Floating foundations for buildings generally have advantages over other types in that they are not dependent on the ground bearing capacity being good during construction. In soft soils, piled foundations can be affected by encountering large areas of incompressible materials such as clay layers which may cause settlement issues throughout the life of a building where floating foundations have less risk especially if installed correctly at the excavation stage to reduce/remove any chance of water ingression below the foundation level. Floating foundations will usually cost more initially due to the larger works required in digging out and installing additional piles etc but this should be balanced against potential savings in having a reduction in any future repairs/resurfacing costs due to settlement or moisture damage. The main advantage is that the design life of a building is substantially increased because there are fewer risks.

Floating foundations are ideal for buildings in areas prone to or with high water tables, expansive soils, or clay-based soils where too much load over time could lead to structural failure. It has been shown in some cases that floating foundation designs can be up to 50% cheaper than traditional deep foundations due to less ground treatment needed before construction starts and other factors such as labour costs etc. The disadvantages are that it will usually cost more initially especially if the site requires clearing/dirt removal which increases excavation works, the installation process takes longer, and should other unforeseen events occur during construction then these may lead to additional costs. Another disadvantage is ‘floating’ refers only to the foundations, not the building which is still susceptible to water damage.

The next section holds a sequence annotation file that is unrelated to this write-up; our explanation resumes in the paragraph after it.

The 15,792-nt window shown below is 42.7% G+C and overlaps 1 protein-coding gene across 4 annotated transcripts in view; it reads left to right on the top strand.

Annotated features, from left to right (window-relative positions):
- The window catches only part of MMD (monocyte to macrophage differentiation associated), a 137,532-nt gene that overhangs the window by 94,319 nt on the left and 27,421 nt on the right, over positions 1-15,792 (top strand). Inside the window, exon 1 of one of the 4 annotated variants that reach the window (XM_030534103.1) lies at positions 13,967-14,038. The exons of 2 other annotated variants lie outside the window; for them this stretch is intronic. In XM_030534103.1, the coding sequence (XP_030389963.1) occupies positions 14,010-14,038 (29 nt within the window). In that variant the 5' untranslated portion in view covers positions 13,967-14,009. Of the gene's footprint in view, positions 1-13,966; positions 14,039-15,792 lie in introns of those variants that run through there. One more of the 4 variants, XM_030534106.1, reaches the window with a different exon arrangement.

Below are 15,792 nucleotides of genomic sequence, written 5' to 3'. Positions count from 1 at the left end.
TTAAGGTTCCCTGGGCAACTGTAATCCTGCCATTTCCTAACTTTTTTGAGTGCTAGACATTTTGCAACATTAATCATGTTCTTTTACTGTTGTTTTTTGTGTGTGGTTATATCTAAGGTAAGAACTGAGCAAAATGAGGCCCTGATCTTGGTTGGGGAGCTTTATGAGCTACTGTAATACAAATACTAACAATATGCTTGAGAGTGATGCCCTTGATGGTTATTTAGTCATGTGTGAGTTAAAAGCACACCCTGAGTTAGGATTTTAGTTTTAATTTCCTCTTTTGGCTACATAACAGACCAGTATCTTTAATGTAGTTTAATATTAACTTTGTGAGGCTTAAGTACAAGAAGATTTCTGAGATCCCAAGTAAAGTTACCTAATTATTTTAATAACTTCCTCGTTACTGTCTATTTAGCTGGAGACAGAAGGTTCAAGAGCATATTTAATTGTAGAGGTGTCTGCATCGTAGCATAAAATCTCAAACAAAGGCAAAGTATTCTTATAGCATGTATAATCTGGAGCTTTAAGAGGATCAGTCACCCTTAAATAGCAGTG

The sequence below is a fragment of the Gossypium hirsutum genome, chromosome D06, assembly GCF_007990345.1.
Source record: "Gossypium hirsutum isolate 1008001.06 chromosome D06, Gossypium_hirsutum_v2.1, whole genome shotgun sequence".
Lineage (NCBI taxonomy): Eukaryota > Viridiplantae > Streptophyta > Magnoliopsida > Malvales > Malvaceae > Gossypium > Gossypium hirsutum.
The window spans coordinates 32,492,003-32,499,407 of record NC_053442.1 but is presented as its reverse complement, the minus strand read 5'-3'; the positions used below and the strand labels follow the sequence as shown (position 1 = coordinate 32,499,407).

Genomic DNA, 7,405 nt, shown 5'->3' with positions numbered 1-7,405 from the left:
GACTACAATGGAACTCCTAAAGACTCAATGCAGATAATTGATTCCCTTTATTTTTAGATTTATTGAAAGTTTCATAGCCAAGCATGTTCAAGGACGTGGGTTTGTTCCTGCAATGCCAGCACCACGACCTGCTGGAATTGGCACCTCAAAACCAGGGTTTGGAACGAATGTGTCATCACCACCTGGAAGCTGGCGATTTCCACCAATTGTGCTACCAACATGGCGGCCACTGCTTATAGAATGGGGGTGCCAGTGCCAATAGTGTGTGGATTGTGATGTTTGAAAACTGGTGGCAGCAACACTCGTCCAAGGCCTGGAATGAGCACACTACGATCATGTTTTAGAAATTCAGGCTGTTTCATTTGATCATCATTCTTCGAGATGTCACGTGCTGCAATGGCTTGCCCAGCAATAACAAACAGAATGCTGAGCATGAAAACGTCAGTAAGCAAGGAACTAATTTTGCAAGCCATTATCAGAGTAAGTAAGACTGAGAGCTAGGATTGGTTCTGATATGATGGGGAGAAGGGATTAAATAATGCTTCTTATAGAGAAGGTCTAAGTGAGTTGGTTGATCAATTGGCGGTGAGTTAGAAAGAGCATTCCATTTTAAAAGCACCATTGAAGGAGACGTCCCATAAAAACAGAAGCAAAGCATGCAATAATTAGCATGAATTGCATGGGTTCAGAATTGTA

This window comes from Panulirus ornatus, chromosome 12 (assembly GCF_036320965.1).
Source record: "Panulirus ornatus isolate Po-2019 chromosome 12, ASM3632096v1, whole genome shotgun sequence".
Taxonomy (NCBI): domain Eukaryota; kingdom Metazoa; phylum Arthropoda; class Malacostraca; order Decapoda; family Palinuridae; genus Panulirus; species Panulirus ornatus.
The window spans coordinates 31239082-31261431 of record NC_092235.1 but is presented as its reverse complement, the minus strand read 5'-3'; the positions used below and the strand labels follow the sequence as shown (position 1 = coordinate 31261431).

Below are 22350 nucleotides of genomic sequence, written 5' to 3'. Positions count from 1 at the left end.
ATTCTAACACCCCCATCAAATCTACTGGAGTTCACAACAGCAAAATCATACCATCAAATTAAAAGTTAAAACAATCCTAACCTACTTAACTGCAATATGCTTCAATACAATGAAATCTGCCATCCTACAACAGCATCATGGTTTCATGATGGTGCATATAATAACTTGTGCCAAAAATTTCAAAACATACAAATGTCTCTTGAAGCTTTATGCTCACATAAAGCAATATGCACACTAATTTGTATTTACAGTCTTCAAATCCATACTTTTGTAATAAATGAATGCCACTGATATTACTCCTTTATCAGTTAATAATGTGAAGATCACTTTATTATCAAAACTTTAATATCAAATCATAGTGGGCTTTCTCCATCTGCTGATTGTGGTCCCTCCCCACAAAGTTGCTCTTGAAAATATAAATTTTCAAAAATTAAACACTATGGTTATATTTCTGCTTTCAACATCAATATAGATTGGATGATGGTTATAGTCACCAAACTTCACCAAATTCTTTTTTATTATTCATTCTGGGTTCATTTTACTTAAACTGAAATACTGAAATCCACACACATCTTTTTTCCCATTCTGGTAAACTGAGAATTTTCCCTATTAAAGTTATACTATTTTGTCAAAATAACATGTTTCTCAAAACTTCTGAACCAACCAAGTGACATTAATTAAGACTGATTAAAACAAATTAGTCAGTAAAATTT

Floating foundations for buildings can serve a number of different functions. For example, a boat dock or a pier may use a floating foundation because it enables users to come and go throughout all seasons without having to worry about rising water levels. This type of foundation is also used for pilings that support highway bridges, pipelines, transmission towers, and offshore oil wells.

In some cases, deep pilings are driven into the bed of a river or lake until they reach the solid ground below. In order to provide adequate support, these piles must sink at least one-and-a-half times their own length beneath the surface of the water— sometimes as much as 25 meters. This means that at least one-and-a-half times as much material must be driven into the bed as will reach above the surface. In addition, the pilings must be spaced close together in order to resist the horizontal water pressure which would try to force them apart. If a floating foundation were used instead of deep piles, most of the materials required could be eliminated and there would also be less danger of having piles come loose or tumble down if they hit an obstacle during driving operations.